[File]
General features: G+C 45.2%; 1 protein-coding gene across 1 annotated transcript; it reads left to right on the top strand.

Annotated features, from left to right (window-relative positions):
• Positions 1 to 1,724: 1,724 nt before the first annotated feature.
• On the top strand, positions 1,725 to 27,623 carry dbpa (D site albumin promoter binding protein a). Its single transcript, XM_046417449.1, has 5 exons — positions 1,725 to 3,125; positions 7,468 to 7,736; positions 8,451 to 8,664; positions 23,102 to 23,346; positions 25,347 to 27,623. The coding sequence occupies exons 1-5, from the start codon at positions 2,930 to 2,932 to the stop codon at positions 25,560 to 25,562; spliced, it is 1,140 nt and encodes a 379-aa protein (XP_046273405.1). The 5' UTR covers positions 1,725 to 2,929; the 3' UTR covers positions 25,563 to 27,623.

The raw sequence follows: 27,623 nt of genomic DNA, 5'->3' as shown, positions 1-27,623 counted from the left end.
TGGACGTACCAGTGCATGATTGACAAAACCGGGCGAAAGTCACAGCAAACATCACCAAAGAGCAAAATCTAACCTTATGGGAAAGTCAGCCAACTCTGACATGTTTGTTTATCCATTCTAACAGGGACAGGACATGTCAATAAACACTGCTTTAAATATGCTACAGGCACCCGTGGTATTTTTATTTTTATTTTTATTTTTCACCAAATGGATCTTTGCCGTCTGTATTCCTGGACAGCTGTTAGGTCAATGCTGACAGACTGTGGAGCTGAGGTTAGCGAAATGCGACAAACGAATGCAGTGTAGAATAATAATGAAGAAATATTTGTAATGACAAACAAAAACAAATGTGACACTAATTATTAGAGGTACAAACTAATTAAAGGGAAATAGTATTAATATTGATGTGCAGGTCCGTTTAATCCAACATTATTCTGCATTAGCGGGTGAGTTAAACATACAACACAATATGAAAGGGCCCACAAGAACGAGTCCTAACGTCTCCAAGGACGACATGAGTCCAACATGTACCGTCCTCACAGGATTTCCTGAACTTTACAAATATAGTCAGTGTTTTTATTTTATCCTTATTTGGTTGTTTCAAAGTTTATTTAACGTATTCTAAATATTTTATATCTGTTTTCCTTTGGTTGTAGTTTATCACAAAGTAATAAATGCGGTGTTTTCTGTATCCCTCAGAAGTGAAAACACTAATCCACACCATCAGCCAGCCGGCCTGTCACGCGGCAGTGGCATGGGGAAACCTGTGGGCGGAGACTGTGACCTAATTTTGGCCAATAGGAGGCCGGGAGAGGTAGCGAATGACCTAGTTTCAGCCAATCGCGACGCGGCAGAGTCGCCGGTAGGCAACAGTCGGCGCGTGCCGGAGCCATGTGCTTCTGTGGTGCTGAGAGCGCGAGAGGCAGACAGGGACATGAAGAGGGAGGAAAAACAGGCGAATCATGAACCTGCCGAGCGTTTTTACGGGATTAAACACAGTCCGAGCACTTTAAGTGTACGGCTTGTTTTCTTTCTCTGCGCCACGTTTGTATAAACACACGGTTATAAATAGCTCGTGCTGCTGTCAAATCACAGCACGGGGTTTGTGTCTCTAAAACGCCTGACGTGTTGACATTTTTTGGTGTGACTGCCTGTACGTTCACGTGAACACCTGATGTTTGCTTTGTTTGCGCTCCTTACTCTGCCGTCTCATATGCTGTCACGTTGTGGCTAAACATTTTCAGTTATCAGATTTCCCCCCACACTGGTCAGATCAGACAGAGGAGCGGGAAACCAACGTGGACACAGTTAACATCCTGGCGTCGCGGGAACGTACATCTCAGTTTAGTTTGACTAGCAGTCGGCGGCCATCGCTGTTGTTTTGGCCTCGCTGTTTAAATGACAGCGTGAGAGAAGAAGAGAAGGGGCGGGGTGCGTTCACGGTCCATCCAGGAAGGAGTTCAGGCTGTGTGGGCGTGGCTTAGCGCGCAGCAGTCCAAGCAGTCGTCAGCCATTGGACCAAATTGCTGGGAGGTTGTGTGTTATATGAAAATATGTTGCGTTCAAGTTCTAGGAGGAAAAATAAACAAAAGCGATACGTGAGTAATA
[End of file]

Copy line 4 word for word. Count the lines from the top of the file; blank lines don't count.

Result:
• On the top strand, positions 1,725 to 27,623 carry dbpa (D site albumin promoter binding protein a). Its single transcript, XM_046417449.1, has 5 exons — positions 1,725 to 3,125; positions 7,468 to 7,736; positions 8,451 to 8,664; positions 23,102 to 23,346; positions 25,347 to 27,623. The coding sequence occupies exons 1-5, from the start codon at positions 2,930 to 2,932 to the stop codon at positions 25,560 to 25,562; spliced, it is 1,140 nt and encodes a 379-aa protein (XP_046273405.1). The 5' UTR covers positions 1,725 to 2,929; the 3' UTR covers positions 25,563 to 27,623.